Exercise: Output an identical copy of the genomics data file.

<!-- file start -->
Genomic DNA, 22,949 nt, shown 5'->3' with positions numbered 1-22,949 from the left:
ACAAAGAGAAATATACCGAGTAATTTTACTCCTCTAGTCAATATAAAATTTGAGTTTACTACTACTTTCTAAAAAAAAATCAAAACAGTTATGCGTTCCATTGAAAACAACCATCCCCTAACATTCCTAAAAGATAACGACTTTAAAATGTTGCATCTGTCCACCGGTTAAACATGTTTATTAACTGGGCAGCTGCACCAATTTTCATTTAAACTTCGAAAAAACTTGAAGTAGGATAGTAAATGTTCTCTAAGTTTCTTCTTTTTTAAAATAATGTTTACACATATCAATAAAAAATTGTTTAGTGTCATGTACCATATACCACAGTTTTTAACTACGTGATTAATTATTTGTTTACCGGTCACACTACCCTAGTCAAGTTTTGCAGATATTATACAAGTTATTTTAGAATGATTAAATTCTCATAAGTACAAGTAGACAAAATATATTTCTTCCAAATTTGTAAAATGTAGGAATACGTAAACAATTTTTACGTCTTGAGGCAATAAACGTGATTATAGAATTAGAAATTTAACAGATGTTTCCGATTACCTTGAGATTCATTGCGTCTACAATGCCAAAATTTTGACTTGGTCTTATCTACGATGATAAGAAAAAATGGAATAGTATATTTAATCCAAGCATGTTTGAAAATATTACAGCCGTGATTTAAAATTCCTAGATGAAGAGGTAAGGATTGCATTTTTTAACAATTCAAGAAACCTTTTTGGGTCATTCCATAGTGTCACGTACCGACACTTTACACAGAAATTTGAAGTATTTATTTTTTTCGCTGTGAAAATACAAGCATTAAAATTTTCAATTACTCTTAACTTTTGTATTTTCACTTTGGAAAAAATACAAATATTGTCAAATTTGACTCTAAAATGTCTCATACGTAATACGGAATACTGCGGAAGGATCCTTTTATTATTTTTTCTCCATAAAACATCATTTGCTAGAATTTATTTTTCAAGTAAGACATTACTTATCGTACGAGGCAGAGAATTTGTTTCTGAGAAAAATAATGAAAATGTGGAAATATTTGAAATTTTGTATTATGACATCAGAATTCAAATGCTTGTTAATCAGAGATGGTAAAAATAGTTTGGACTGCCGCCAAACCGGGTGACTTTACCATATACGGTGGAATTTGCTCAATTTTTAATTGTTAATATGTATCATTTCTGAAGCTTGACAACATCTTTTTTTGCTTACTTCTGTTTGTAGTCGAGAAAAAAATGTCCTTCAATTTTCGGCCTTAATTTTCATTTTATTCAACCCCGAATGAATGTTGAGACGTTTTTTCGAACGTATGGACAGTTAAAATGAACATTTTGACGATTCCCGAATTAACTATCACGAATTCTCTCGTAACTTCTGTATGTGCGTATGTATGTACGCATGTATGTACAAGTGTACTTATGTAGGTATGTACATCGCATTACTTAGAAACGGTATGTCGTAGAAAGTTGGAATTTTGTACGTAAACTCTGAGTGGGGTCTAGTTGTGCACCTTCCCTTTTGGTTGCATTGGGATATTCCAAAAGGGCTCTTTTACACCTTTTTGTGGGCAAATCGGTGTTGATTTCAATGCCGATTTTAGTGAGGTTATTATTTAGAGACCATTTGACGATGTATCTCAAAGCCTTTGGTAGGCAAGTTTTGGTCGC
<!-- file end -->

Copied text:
Genomic DNA, 22,949 nt, shown 5'->3' with positions numbered 1-22,949 from the left:
ACAAAGAGAAATATACCGAGTAATTTTACTCCTCTAGTCAATATAAAATTTGAGTTTACTACTACTTTCTAAAAAAAAATCAAAACAGTTATGCGTTCCATTGAAAACAACCATCCCCTAACATTCCTAAAAGATAACGACTTTAAAATGTTGCATCTGTCCACCGGTTAAACATGTTTATTAACTGGGCAGCTGCACCAATTTTCATTTAAACTTCGAAAAAACTTGAAGTAGGATAGTAAATGTTCTCTAAGTTTCTTCTTTTTTAAAATAATGTTTACACATATCAATAAAAAATTGTTTAGTGTCATGTACCATATACCACAGTTTTTAACTACGTGATTAATTATTTGTTTACCGGTCACACTACCCTAGTCAAGTTTTGCAGATATTATACAAGTTATTTTAGAATGATTAAATTCTCATAAGTACAAGTAGACAAAATATATTTCTTCCAAATTTGTAAAATGTAGGAATACGTAAACAATTTTTACGTCTTGAGGCAATAAACGTGATTATAGAATTAGAAATTTAACAGATGTTTCCGATTACCTTGAGATTCATTGCGTCTACAATGCCAAAATTTTGACTTGGTCTTATCTACGATGATAAGAAAAAATGGAATAGTATATTTAATCCAAGCATGTTTGAAAATATTACAGCCGTGATTTAAAATTCCTAGATGAAGAGGTAAGGATTGCATTTTTTAACAATTCAAGAAACCTTTTTGGGTCATTCCATAGTGTCACGTACCGACACTTTACACAGAAATTTGAAGTATTTATTTTTTTCGCTGTGAAAATACAAGCATTAAAATTTTCAATTACTCTTAACTTTTGTATTTTCACTTTGGAAAAAATACAAATATTGTCAAATTTGACTCTAAAATGTCTCATACGTAATACGGAATACTGCGGAAGGATCCTTTTATTATTTTTTCTCCATAAAACATCATTTGCTAGAATTTATTTTTCAAGTAAGACATTACTTATCGTACGAGGCAGAGAATTTGTTTCTGAGAAAAATAATGAAAATGTGGAAATATTTGAAATTTTGTATTATGACATCAGAATTCAAATGCTTGTTAATCAGAGATGGTAAAAATAGTTTGGACTGCCGCCAAACCGGGTGACTTTACCATATACGGTGGAATTTGCTCAATTTTTAATTGTTAATATGTATCATTTCTGAAGCTTGACAACATCTTTTTTTGCTTACTTCTGTTTGTAGTCGAGAAAAAAATGTCCTTCAATTTTCGGCCTTAATTTTCATTTTATTCAACCCCGAATGAATGTTGAGACGTTTTTTCGAACGTATGGACAGTTAAAATGAACATTTTGACGATTCCCGAATTAACTATCACGAATTCTCTCGTAACTTCTGTATGTGCGTATGTATGTACGCATGTATGTACAAGTGTACTTATGTAGGTATGTACATCGCATTACTTAGAAACGGTATGTCGTAGAAAGTTGGAATTTTGTACGTAAACTCTGAGTGGGGTCTAGTTGTGCACCTTCCCTTTTGGTTGCATTGGGATATTCCAAAAGGGCTCTTTTACACCTTTTTGTGGGCAAATCGGTGTTGATTTCAATGCCGATTTTAGTGAGGTTATTATTTAGAGACCATTTGACGATGTATCTCAAAGCCTTTGGTAGGCAAGTTTTGGTCGC